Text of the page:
When I announced having passed the Professional ScrumMaster II assessment (including getting certified) the reactions were -to say the least- mixed. People I have effectively worked with sent me warm congratulations. People more distant to me seemed more cynical and skeptical. Time to set free your psychoanalytic ambitions!
I partly share the cynicism, skepticism and unbelief with regards to certification in general in our world of IT, consultancy and software development. But a little common sense makes one don’t consider certification solely, but experience, attitude and personality as well.
I know that calling people Certified ScrumMaster (CSM) after merely attending a 2-day course isn’t too credible. Can I say to my credit that it was 3 days when I did it in 2004? But that was then. Nowadays the ScrumAlliance requires participants to do an online CSM evaluation.
And it doesn’t justify any reservations on the PSM program!
Last year, Ken Schwaber and the ScrumAlliance parted and Ken started Scrum.org (for a couple of reasons). He developed new and updated programs upon effective knowledge assessments. Jeff Sutherland and Ken updated the Scum Guide. To form the Scrum Body of Knowledge.
The Scrum Open Assessment was created incrementally with feedback of the community and serves as a check-up on the subscriber’s knowledge. No medals attached, just knowing where you stand.
The Professional ScrumMaster assessments are not open, but require payment. Luckily, payment is no guarantee. You do not just pay to get a certificate. You obtain 85% or more. Scrum.org has no benefits in creating an unnaturally large amount of PSM’s.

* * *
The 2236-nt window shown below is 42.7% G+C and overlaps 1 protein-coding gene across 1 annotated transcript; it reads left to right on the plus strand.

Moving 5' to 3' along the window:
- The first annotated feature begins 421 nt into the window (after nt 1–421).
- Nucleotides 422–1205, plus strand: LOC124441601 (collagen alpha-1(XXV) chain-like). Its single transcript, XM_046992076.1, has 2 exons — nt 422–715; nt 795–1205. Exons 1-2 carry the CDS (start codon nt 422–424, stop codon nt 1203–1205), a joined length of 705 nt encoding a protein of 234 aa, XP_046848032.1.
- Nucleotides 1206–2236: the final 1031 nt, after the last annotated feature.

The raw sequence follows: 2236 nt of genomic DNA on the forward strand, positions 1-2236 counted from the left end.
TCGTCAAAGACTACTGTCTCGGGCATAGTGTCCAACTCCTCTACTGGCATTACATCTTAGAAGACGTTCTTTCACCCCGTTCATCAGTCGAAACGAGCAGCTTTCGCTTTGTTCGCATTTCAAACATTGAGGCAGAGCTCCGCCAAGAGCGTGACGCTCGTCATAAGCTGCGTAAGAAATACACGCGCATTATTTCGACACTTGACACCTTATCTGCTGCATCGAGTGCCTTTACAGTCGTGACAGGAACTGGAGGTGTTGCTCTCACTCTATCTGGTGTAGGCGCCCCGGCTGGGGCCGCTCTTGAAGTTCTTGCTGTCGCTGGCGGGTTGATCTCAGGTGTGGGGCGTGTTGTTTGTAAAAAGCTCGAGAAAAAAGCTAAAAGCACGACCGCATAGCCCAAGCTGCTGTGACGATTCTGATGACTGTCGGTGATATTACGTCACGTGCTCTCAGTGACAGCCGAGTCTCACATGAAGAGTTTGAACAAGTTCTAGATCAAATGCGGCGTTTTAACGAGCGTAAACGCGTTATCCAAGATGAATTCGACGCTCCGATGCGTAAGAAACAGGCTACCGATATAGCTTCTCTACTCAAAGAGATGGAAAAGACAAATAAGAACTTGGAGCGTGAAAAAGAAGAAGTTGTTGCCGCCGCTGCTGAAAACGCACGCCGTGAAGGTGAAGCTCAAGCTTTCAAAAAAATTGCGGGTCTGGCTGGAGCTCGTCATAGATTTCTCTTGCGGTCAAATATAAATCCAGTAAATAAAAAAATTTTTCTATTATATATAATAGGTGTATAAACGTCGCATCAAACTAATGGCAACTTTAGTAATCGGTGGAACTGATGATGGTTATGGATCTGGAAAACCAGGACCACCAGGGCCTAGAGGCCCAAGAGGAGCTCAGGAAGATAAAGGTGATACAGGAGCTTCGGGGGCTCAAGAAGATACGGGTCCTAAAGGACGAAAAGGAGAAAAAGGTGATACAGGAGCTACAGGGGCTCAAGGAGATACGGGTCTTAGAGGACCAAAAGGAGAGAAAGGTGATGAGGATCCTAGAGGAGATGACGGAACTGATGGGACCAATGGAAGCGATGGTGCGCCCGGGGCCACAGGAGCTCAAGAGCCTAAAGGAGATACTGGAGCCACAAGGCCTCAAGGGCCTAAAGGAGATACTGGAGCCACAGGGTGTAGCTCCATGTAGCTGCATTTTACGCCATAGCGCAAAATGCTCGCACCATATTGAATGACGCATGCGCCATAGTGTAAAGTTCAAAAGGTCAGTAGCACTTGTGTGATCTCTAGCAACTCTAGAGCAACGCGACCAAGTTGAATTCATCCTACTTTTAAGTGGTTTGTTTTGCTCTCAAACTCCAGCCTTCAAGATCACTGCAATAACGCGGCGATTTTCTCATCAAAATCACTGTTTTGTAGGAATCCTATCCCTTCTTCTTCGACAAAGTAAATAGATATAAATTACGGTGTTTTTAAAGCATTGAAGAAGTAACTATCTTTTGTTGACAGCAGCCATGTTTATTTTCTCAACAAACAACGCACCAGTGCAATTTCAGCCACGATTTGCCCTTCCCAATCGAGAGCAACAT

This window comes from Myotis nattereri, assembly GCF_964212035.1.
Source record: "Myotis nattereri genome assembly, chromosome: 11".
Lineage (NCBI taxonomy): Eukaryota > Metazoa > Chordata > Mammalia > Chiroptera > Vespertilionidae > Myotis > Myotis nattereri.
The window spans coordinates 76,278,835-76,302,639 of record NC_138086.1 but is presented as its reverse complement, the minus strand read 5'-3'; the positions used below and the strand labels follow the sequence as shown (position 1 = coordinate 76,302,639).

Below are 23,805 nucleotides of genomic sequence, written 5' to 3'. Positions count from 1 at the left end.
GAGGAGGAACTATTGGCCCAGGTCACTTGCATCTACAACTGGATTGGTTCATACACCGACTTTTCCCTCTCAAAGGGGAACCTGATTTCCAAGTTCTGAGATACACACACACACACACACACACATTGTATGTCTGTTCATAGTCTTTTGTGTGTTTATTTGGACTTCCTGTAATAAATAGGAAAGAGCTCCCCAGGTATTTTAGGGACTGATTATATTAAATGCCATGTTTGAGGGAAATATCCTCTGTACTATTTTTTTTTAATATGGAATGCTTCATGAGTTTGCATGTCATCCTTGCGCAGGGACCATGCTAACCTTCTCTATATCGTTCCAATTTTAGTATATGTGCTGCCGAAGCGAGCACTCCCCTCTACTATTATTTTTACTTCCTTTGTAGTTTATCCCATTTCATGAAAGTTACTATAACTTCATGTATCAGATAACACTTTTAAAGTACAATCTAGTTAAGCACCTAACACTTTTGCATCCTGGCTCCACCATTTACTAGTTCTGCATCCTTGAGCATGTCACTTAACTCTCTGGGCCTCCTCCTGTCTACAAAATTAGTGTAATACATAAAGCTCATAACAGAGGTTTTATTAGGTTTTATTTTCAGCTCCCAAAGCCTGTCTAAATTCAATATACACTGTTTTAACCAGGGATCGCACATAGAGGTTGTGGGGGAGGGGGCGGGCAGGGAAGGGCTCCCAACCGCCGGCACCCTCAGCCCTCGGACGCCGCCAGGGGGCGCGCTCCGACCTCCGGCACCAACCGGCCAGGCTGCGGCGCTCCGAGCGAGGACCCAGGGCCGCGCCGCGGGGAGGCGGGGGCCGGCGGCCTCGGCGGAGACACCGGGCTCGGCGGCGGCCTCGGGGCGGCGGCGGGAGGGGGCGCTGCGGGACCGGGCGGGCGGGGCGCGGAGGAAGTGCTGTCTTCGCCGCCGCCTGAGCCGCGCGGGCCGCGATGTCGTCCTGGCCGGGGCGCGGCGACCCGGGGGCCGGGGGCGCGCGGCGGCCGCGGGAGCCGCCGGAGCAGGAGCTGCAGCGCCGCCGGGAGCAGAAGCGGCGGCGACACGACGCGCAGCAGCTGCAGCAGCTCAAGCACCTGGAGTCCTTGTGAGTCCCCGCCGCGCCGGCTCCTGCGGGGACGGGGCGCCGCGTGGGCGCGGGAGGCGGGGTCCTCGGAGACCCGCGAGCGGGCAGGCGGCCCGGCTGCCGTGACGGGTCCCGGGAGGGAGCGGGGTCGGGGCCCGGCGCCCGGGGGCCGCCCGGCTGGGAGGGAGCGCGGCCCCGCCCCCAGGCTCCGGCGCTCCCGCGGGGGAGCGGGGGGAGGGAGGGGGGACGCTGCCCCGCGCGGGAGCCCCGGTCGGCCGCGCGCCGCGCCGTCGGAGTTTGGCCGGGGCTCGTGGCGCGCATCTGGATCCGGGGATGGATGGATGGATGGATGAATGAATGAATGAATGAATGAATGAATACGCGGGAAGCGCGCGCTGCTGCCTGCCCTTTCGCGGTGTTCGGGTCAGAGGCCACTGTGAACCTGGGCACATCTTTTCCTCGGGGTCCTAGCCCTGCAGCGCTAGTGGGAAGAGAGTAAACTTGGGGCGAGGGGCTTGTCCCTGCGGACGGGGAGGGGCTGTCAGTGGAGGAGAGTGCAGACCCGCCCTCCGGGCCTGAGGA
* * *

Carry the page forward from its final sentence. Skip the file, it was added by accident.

- PSM I is about knowing how the game should be played. Limited pretensions. It’s also included in the fee for a PSM course, the follow-up to Ken’s original CSM. So it is not just about the money.
- PSM II is about understanding and applying the underlying principles. Answers that cannot be found directly in the Scrum Guide. Often demanding multiple options with (dis)advantages.
So let no general skepticism stand a correct judgement of the PSM assessments in the way. They emphasize on demonstrable knowledge, over paper certification, which I certainly have come to value more. Reason why I am proud of my PSM II. Though that won’t stop me from being pig-headed in my way of mastering people and projects…
Note: The Professional Scrum Developer (PSD) is an innovative program on software development using Scrum. Resembling my Quality Loops?
5 thoughts on “Unsatisfied? Uncertified? Unvalued?”
People could mention trainings as an education experience mentioning the date and the trainer’s name. I would the certification as a by-product, a bonus. Certifications should surely be mentioned with a date. Is the content of a certification of 5 year or 10 years ago still relevant?
[…] Agreed: http://ullizee.wordpress.com/2010/09/12/unsatisfied-uncertified-unvalued/ Discussão sobre #ProScrumMaster II, #ProScrumDev, e certificação ágil […]
I took my CSM class from Ken in 2004. I recently took the Scrum In Depth class from him (PSM II) and it was the same. No major revisions, just a rehash in the name. If you’ve read the new books out there, skip it.
A bit surprsing. From the PSM II assessment I would have expected that the topic of Multiple Scrum Teams and scaling of Scrum would have gotten a lot more attention.
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